Dieting Beats Exercise for Diabetes Prevention in Older Women, Combo Is Best
Strengthening exercise appears to have greater benefits for insulin resistance than aerobic exercise
By Carl Sherman, Health Behavior News Service
Sept. 2, 2011 - Lifestyle changes that include dieting to lose weight and exercise can help prevent type 2 diabetes, but
researchers were uncertain which element contributes more. A new study suggests that, in postmenopausal women at least, dietary weight loss
alone is effective while exercise alone is not effective, and both together are best of all.
“The effects seems to be additive,” said Caitlin Mason, Ph.D., lead study author.
“The women who did both diet and exercise together had the greatest weight loss and greatest improvement in insulin and
blood sugar control.”
In light of the additional benefits of exercise, such as preserving muscle mass during weight loss, “a combined program
is the way to go,” said Mason, a postdoctoral fellow in public health sciences at the Fred Hutchinson Cancer Research Center.
For the study, which appears online and in the October issue of the American Journal of Preventive Medicine, 439
inactive, overweight postmenopausal women were randomly assigned to participate in a dietary weight loss program, an aerobic exercise program,
or a program that included diet and exercise, or were told not to change their eating or exercise patterns.
JAMA Study Finds Aerobic with Resistance Exercise is Best for Improving Blood Sugar Levels
One of the most common questions patients with type 2 diabetes ask their physician is what kind of
exercise program works best for improving their blood sugar levels over time. Is it aerobic exercise, resistance training or a combination of
both? A new study shows that blood sugar levels over the long run do improve when patients follow an exercise program combining both aerobic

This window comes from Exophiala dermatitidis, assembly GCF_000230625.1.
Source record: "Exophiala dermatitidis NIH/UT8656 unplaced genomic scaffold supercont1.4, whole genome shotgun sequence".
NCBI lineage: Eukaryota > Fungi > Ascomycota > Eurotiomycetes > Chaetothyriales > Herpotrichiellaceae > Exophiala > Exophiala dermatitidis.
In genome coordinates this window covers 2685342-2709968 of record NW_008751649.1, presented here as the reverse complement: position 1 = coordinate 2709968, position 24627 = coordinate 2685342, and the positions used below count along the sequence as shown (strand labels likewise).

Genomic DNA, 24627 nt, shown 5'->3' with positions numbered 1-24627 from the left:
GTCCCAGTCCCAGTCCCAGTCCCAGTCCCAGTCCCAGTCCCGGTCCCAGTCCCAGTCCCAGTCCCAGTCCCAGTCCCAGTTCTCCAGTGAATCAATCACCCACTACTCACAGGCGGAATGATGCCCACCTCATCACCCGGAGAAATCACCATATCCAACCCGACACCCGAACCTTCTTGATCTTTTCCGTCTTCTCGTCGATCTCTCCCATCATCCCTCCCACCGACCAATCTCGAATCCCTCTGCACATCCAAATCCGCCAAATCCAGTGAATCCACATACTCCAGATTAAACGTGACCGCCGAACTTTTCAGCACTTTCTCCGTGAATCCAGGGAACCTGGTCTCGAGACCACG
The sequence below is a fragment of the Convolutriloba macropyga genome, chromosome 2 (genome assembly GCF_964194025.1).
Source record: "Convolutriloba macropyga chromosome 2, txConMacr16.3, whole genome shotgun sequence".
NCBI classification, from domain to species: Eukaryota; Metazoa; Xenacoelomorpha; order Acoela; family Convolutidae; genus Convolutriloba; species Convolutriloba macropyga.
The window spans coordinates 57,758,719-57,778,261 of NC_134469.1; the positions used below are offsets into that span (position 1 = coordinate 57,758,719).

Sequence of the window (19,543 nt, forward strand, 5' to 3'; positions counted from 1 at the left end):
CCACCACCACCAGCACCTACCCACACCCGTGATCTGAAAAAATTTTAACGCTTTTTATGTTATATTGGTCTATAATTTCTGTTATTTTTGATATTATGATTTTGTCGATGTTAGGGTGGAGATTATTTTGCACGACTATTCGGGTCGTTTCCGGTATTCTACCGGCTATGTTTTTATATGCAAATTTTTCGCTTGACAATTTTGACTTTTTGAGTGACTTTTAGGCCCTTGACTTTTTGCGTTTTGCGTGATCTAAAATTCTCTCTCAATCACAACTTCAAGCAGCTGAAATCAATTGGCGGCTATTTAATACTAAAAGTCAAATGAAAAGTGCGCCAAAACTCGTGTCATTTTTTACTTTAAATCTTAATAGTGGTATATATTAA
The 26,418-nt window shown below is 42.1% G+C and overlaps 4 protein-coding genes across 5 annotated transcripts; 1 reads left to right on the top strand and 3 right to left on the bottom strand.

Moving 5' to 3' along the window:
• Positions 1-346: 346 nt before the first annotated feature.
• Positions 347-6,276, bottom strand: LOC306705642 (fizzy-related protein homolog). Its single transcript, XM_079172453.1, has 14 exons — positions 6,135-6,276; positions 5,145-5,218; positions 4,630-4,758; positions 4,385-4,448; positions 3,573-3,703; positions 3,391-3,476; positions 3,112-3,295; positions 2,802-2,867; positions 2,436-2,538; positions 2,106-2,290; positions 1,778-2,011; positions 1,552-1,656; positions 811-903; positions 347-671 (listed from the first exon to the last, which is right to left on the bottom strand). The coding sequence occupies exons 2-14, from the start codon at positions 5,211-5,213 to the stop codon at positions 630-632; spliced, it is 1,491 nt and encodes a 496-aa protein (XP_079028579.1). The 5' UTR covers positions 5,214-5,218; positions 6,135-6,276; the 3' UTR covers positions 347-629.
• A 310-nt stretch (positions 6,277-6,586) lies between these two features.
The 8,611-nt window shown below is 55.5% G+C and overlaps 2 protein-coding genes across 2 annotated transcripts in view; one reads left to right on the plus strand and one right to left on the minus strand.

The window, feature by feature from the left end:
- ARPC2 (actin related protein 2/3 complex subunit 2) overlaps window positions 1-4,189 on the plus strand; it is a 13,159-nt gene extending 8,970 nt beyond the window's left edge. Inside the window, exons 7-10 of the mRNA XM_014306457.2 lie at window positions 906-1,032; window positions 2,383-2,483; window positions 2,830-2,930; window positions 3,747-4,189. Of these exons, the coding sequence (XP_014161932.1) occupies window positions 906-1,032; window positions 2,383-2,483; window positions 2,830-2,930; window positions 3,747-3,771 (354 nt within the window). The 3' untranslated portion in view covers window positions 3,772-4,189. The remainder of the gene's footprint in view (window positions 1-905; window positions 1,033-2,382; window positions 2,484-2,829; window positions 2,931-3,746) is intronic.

and resistance training. Catherine Dolf explains in this Journal of the American Medical Associations (JAMA) Report from Nov. 29, 2010.
Participants received diet and exercise counseling in groups of eight to 15 women, rather than individually.
The researchers estimated the women’s insulin resistance – which reflects how well or poorly the body metabolizes sugar –
and their fasting blood sugar, when the study began and after 12 months. Increased insulin resistance and elevated blood sugar are signs that
the risk of diabetes is high.
Insulin resistance improved significantly with diet and a bit more in the diet-plus-exercise group, but not with exercise
alone, compared to women who made no changes. Exercise alone did improve fasting glucose, but only when it was elevated to begin with.
Women in the diet group lost an average of 8.5 percent of their initial body weight, while those who had diet plus
exercise lost more than 10 percent. Improvement in insulin resistance was proportional to the amount of weight lost.
Jill Crandall, M.D., director of the Diabetes Clinical Trials Unit at the Albert Einstein College of Medicine, said she
was “most impressed” by the magnitude of weight loss achieved in the study, “but the effect this will have on glucose metabolism or diabetes
risk in the long run is a little hard to say from this paper.”
One of the most useful things the study did was to show that “a group-based program could be very effective for weight
loss,” added Crandall, who has no affiliation with the study. From a public health perspective, she said, “anything done in the group setting
is more feasible.”
She noted that strengthening exercise appears to have greater benefits for insulin resistance than aerobic exercise, and
suggested that its inclusion in future studies might be “a desirable feature.”
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